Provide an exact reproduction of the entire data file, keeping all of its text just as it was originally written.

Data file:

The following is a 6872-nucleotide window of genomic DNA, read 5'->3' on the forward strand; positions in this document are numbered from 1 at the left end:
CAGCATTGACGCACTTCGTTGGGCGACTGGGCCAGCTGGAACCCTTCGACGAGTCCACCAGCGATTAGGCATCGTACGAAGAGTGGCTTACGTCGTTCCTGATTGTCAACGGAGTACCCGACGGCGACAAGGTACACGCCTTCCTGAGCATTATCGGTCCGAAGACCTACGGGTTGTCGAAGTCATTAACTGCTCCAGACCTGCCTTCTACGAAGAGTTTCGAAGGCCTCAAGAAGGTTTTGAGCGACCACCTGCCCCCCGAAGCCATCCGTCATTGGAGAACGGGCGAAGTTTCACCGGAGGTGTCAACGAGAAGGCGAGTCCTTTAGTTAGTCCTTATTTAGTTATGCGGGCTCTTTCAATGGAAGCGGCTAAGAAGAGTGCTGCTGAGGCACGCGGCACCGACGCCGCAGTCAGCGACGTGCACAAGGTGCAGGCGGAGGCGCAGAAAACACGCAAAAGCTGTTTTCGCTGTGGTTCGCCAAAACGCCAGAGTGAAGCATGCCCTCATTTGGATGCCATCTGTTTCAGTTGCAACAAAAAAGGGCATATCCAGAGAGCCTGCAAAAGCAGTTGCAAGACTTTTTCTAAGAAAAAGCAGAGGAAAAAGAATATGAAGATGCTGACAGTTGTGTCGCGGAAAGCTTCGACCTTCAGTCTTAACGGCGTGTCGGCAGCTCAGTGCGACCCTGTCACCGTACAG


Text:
The following is a 6872-nucleotide window of genomic DNA, read 5'->3' on the forward strand; positions in this document are numbered from 1 at the left end:
CAGCATTGACGCACTTCGTTGGGCGACTGGGCCAGCTGGAACCCTTCGACGAGTCCACCAGCGATTAGGCATCGTACGAAGAGTGGCTTACGTCGTTCCTGATTGTCAACGGAGTACCCGACGGCGACAAGGTACACGCCTTCCTGAGCATTATCGGTCCGAAGACCTACGGGTTGTCGAAGTCATTAACTGCTCCAGACCTGCCTTCTACGAAGAGTTTCGAAGGCCTCAAGAAGGTTTTGAGCGACCACCTGCCCCCCGAAGCCATCCGTCATTGGAGAACGGGCGAAGTTTCACCGGAGGTGTCAACGAGAAGGCGAGTCCTTTAGTTAGTCCTTATTTAGTTATGCGGGCTCTTTCAATGGAAGCGGCTAAGAAGAGTGCTGCTGAGGCACGCGGCACCGACGCCGCAGTCAGCGACGTGCACAAGGTGCAGGCGGAGGCGCAGAAAACACGCAAAAGCTGTTTTCGCTGTGGTTCGCCAAAACGCCAGAGTGAAGCATGCCCTCATTTGGATGCCATCTGTTTCAGTTGCAACAAAAAAGGGCATATCCAGAGAGCCTGCAAAAGCAGTTGCAAGACTTTTTCTAAGAAAAAGCAGAGGAAAAAGAATATGAAGATGCTGACAGTTGTGTCGCGGAAAGCTTCGACCTTCAGTCTTAACGGCGTGTCGGCAGCTCAGTGCGACCCTGTCACCGTACAG